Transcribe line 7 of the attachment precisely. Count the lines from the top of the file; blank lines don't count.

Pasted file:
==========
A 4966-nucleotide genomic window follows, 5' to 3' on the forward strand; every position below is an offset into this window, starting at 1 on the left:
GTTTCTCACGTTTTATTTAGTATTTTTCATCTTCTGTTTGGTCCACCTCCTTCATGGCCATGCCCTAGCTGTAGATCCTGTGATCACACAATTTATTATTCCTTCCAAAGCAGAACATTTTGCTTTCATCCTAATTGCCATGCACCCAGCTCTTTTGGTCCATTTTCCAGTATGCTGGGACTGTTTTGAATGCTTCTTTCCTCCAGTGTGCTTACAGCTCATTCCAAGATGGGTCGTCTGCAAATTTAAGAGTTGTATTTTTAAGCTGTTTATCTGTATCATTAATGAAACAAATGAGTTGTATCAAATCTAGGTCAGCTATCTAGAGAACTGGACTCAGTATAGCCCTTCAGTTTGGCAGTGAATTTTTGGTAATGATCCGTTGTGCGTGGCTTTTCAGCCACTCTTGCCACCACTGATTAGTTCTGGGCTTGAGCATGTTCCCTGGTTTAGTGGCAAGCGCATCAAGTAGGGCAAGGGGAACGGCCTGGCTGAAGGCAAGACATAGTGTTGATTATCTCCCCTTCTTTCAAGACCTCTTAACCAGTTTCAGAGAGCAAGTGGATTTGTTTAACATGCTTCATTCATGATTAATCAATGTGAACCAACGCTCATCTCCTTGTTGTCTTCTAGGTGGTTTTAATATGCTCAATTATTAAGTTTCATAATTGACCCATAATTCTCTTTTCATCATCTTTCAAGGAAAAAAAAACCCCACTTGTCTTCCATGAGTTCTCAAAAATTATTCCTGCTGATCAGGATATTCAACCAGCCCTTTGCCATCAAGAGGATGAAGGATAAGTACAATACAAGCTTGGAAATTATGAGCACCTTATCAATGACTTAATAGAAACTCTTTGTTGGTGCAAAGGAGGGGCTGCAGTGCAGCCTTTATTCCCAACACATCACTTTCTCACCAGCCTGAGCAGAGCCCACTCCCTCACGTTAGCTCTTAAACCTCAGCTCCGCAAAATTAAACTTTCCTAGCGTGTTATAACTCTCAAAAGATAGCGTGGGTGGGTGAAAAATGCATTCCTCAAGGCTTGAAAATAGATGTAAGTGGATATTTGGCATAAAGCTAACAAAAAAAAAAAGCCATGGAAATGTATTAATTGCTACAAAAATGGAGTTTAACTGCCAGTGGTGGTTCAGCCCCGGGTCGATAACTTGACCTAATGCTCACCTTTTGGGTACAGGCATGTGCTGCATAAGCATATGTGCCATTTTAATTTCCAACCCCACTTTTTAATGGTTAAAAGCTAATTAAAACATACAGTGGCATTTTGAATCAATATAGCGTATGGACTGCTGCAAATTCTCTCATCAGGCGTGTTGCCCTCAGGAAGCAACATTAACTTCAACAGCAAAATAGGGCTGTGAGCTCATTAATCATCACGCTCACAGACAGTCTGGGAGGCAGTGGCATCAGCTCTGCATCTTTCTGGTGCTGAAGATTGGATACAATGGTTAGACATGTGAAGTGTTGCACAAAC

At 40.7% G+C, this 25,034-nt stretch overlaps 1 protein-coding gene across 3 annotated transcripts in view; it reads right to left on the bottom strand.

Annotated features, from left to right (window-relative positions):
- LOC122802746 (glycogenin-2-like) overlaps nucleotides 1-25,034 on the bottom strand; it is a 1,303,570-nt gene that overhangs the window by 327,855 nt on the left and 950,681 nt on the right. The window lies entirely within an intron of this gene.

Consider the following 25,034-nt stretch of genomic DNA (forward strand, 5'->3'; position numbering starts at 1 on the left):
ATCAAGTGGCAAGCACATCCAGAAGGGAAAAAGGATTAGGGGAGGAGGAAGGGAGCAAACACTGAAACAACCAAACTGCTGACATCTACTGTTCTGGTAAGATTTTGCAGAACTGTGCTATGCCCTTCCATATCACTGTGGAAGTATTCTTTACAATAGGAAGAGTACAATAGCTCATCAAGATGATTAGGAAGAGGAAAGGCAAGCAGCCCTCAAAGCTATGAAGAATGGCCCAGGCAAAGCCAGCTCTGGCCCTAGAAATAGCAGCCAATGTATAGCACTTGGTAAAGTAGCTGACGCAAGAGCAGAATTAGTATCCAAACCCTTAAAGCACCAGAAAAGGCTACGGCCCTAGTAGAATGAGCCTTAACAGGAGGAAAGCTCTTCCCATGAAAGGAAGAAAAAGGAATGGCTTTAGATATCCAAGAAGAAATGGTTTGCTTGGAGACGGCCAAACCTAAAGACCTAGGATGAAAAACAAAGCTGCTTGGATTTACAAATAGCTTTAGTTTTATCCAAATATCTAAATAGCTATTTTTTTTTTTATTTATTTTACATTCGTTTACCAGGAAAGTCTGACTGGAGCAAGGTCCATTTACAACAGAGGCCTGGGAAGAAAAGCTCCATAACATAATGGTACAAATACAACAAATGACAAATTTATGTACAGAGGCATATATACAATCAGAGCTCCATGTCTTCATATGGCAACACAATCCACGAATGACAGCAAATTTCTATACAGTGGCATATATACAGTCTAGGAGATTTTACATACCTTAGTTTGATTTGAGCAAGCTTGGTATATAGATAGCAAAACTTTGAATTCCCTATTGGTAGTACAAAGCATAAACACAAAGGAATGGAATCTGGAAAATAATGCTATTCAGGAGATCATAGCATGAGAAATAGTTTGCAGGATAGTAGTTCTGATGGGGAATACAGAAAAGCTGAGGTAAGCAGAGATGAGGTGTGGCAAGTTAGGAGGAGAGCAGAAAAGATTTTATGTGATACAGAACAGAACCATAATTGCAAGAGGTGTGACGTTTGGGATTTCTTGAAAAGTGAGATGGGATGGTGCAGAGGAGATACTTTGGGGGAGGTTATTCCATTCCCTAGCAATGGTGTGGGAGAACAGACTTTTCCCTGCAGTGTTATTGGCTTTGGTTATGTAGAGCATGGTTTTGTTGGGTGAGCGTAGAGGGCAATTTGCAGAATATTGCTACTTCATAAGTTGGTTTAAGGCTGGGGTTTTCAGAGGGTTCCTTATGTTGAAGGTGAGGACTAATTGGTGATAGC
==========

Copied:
ATCAAGTGGCAAGCACATCCAGAAGGGAAAAAGGATTAGGGGAGGAGGAAGGGAGCAAACACTGAAACAACCAAACTGCTGACATCTACTGTTCTGGTAAGATTTTGCAGAACTGTGCTATGCCCTTCCATATCACTGTGGAAGTATTCTTTACAATAGGAAGAGTACAATAGCTCATCAAGATGATTAGGAAGAGGAAAGGCAAGCAGCCCTCAAAGCTATGAAGAATGGCCCAGGCAAAGCCAGCTCTGGCCCTAGAAATAGCAGCCAATGTATAGCACTTGGTAAAGTAGCTGACGCAAGAGCAGAATTAGTATCCAAACCCTTAAAGCACCAGAAAAGGCTACGGCCCTAGTAGAATGAGCCTTAACAGGAGGAAAGCTCTTCCCATGAAAGGAAGAAAAAGGAATGGCTTTAGATATCCAAGAAGAAATGGTTTGCTTGGAGACGGCCAAACCTAAAGACCTAGGATGAAAAACAAAGCTGCTTGGATTTACAAATAGCTTTAGTTTTATCCAAATATCTAAATAGCTATTTTTTTTTTTATTTATTTTACATTCGTTTACCAGGAAAGTCTGACTGGAGCAAGGTCCATTTACAACAGAGGCCTGGGAAGAAAAGCTCCATAACATAATGGTACAAATACAACAAATGACAAATTTATGTACAGAGGCATATATACAATCAGAGCTCCATGTCTTCATATGGCAACACAATCCACGAATGACAGCAAATTTCTATACAGTGGCATATATACAGTCTAGGAGATTTTACATACCTTAGTTTGATTTGAGCAAGCTTGGTATATAGATAGCAAAACTTTGAATTCCCTATTGGTAGTACAAAGCATAAACACAAAGGAATGGAATCTGGAAAATAATGCTATTCAGGAGATCATAGCATGAGAAATAGTTTGCAGGATAGTAGTTCTGATGGGGAATACAGAAAAGCTGAGGTAAGCAGAGATGAGGTGTGGCAAGTTAGGAGGAGAGCAGAAAAGATTTTATGTGATACAGAACAGAACCATAATTGCAAGAGGTGTGACGTTTGGGATTTCTTGAAAAGTGAGATGGGATGGTGCAGAGGAGATACTTTGGGGGAGGTTATTCCATTCCCTAGCAATGGTGTGGGAGAACAGACTTTTCCCTGCAGTGTTATTGGCTTTGGTTATGTAGAGCATGGTTTTGTTGGGTGAGCGTAGAGGGCAATTTGCAGAATATTGCTACTTCATAAGTTGGTTTAAGGCTGGGGTTTTCAGAGGGTTCCTTATGTTGAAGGTGAGGACTAATTGGTGATAGC